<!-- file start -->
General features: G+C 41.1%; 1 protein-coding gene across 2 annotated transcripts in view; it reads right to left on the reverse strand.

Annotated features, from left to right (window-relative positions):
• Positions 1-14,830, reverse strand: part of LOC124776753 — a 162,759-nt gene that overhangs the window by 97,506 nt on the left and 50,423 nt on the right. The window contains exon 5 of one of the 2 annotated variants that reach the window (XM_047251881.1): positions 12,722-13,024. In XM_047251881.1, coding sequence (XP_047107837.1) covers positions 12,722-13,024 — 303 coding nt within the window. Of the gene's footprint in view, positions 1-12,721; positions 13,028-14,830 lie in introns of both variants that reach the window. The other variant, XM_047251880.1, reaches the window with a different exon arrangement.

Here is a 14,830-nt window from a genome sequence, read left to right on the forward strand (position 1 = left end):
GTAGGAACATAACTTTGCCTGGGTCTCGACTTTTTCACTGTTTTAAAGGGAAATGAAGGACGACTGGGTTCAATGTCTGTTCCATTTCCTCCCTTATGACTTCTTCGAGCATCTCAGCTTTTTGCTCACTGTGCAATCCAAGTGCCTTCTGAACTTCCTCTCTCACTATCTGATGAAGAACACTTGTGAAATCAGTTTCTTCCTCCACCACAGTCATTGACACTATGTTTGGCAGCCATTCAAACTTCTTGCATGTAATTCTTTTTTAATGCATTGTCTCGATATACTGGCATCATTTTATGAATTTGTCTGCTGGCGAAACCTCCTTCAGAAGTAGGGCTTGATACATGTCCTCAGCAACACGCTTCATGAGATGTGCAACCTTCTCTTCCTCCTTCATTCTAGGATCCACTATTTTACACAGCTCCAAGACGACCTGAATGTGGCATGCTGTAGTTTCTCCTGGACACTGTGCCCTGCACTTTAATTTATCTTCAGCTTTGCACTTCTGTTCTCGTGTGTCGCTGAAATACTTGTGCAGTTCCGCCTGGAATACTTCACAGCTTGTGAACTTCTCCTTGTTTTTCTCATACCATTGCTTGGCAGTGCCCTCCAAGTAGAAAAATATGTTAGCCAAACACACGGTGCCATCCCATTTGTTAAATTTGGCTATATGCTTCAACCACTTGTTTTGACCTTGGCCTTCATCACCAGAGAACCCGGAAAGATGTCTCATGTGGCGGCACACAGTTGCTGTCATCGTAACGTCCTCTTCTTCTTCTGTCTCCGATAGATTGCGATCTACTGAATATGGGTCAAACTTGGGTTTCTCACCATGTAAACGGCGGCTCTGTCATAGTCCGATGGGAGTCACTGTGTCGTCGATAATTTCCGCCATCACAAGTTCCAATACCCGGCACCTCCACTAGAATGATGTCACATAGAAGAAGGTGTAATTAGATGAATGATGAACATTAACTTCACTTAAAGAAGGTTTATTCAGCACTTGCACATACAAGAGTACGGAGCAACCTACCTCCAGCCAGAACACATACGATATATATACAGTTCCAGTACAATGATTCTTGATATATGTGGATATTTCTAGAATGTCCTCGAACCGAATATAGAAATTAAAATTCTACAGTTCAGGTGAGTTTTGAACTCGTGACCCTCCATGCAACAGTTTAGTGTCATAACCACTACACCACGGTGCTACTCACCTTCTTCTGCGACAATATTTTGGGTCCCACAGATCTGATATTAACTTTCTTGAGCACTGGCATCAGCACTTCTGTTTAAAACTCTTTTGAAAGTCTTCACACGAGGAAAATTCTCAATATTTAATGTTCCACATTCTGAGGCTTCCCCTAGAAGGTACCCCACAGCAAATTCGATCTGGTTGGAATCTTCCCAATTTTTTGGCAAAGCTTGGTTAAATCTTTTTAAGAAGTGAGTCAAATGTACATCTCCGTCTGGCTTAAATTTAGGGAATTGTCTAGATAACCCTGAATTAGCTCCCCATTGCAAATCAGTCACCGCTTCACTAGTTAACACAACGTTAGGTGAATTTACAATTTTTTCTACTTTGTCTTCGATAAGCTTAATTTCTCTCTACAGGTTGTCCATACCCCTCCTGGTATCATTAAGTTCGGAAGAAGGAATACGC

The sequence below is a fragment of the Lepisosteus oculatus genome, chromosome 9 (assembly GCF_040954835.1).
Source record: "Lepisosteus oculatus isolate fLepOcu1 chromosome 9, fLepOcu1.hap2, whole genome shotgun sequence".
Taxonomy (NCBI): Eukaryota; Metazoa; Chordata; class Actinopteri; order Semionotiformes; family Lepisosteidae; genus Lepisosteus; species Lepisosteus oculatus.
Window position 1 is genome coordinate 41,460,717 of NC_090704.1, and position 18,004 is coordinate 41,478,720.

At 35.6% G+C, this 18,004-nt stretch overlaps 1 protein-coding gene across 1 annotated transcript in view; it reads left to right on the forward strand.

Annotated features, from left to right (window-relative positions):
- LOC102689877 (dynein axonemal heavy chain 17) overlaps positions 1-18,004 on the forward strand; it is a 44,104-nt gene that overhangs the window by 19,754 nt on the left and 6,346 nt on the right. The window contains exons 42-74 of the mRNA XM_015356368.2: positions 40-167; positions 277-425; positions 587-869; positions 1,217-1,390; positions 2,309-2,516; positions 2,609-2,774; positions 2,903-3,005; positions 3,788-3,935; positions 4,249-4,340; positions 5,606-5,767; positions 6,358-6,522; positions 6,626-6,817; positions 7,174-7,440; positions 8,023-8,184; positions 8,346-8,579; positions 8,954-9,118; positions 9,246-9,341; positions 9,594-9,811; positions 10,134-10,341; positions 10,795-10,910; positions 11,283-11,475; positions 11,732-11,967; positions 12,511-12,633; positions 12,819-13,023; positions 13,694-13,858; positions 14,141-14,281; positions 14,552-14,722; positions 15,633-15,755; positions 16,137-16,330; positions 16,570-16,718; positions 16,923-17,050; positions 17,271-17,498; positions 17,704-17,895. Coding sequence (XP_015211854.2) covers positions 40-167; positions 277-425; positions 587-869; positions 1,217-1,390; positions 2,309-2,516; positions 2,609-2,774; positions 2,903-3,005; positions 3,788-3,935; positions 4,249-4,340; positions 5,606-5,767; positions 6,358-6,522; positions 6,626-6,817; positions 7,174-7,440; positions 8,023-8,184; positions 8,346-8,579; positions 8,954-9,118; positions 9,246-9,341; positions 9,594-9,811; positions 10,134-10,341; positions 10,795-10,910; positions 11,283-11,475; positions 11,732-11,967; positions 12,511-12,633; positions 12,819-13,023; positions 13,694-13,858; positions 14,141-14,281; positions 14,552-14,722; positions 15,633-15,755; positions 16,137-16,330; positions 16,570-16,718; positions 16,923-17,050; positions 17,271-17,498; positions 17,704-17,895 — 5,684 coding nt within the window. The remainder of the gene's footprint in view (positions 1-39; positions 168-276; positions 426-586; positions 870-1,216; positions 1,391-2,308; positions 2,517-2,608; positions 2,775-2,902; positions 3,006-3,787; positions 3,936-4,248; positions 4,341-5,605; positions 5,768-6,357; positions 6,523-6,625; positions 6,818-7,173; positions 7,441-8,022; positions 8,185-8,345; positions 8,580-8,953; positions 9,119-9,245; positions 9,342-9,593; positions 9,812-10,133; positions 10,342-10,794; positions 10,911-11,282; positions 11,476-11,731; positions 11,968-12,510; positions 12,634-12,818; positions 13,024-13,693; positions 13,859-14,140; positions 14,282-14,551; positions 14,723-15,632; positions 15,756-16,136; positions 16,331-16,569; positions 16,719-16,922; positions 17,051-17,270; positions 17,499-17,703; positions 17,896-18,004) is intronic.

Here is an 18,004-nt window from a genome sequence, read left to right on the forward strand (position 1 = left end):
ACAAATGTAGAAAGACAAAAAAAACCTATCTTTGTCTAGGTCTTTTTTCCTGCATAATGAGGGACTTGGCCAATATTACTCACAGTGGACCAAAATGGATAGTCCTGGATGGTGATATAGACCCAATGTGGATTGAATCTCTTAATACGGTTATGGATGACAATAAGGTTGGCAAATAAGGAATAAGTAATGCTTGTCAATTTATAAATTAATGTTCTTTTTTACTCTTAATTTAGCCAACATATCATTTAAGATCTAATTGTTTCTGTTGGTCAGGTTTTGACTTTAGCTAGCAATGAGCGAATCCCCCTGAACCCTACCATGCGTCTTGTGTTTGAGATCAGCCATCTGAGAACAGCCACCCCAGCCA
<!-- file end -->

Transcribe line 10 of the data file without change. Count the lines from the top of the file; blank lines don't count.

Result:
At 35.6% G+C, this 18,004-nt stretch overlaps 1 protein-coding gene across 1 annotated transcript in view; it reads left to right on the forward strand.